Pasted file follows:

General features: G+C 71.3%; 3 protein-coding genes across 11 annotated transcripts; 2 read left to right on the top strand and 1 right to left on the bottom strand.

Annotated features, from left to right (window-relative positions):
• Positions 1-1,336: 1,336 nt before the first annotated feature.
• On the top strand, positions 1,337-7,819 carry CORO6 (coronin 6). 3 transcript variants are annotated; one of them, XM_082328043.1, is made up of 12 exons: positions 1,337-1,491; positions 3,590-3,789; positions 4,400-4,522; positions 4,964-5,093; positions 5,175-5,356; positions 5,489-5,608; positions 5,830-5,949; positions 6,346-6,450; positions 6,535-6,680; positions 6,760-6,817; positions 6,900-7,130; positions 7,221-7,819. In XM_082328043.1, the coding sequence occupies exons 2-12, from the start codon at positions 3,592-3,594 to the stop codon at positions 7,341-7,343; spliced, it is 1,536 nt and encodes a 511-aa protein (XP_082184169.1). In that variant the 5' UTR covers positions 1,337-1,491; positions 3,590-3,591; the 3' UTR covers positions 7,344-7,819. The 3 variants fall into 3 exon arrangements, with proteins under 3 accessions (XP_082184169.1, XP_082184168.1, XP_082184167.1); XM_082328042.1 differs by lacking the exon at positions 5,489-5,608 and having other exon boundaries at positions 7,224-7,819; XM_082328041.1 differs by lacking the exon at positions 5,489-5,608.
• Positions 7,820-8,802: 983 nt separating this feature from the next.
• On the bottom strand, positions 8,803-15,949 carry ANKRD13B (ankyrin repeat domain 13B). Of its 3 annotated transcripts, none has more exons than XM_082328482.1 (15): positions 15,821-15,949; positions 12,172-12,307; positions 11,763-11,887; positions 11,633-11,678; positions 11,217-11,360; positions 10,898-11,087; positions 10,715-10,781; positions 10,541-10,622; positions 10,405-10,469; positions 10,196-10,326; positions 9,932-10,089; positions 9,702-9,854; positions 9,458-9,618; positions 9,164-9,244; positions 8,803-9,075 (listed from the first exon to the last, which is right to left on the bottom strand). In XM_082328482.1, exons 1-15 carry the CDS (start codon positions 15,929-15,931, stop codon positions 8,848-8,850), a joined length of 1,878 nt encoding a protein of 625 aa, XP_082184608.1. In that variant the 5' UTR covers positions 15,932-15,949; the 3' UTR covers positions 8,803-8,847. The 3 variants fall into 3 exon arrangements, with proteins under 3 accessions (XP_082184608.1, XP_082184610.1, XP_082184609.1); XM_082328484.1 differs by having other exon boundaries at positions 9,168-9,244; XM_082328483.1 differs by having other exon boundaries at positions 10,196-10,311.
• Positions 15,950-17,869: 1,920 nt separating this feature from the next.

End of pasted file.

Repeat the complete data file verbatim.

General features: G+C 71.3%; 3 protein-coding genes across 11 annotated transcripts; 2 read left to right on the top strand and 1 right to left on the bottom strand.

Annotated features, from left to right (window-relative positions):
• Positions 1-1,336: 1,336 nt before the first annotated feature.
• On the top strand, positions 1,337-7,819 carry CORO6 (coronin 6). 3 transcript variants are annotated; one of them, XM_082328043.1, is made up of 12 exons: positions 1,337-1,491; positions 3,590-3,789; positions 4,400-4,522; positions 4,964-5,093; positions 5,175-5,356; positions 5,489-5,608; positions 5,830-5,949; positions 6,346-6,450; positions 6,535-6,680; positions 6,760-6,817; positions 6,900-7,130; positions 7,221-7,819. In XM_082328043.1, the coding sequence occupies exons 2-12, from the start codon at positions 3,592-3,594 to the stop codon at positions 7,341-7,343; spliced, it is 1,536 nt and encodes a 511-aa protein (XP_082184169.1). In that variant the 5' UTR covers positions 1,337-1,491; positions 3,590-3,591; the 3' UTR covers positions 7,344-7,819. The 3 variants fall into 3 exon arrangements, with proteins under 3 accessions (XP_082184169.1, XP_082184168.1, XP_082184167.1); XM_082328042.1 differs by lacking the exon at positions 5,489-5,608 and having other exon boundaries at positions 7,224-7,819; XM_082328041.1 differs by lacking the exon at positions 5,489-5,608.
• Positions 7,820-8,802: 983 nt separating this feature from the next.
• On the bottom strand, positions 8,803-15,949 carry ANKRD13B (ankyrin repeat domain 13B). Of its 3 annotated transcripts, none has more exons than XM_082328482.1 (15): positions 15,821-15,949; positions 12,172-12,307; positions 11,763-11,887; positions 11,633-11,678; positions 11,217-11,360; positions 10,898-11,087; positions 10,715-10,781; positions 10,541-10,622; positions 10,405-10,469; positions 10,196-10,326; positions 9,932-10,089; positions 9,702-9,854; positions 9,458-9,618; positions 9,164-9,244; positions 8,803-9,075 (listed from the first exon to the last, which is right to left on the bottom strand). In XM_082328482.1, exons 1-15 carry the CDS (start codon positions 15,929-15,931, stop codon positions 8,848-8,850), a joined length of 1,878 nt encoding a protein of 625 aa, XP_082184608.1. In that variant the 5' UTR covers positions 15,932-15,949; the 3' UTR covers positions 8,803-8,847. The 3 variants fall into 3 exon arrangements, with proteins under 3 accessions (XP_082184608.1, XP_082184610.1, XP_082184609.1); XM_082328484.1 differs by having other exon boundaries at positions 9,168-9,244; XM_082328483.1 differs by having other exon boundaries at positions 10,196-10,311.
• Positions 15,950-17,869: 1,920 nt separating this feature from the next.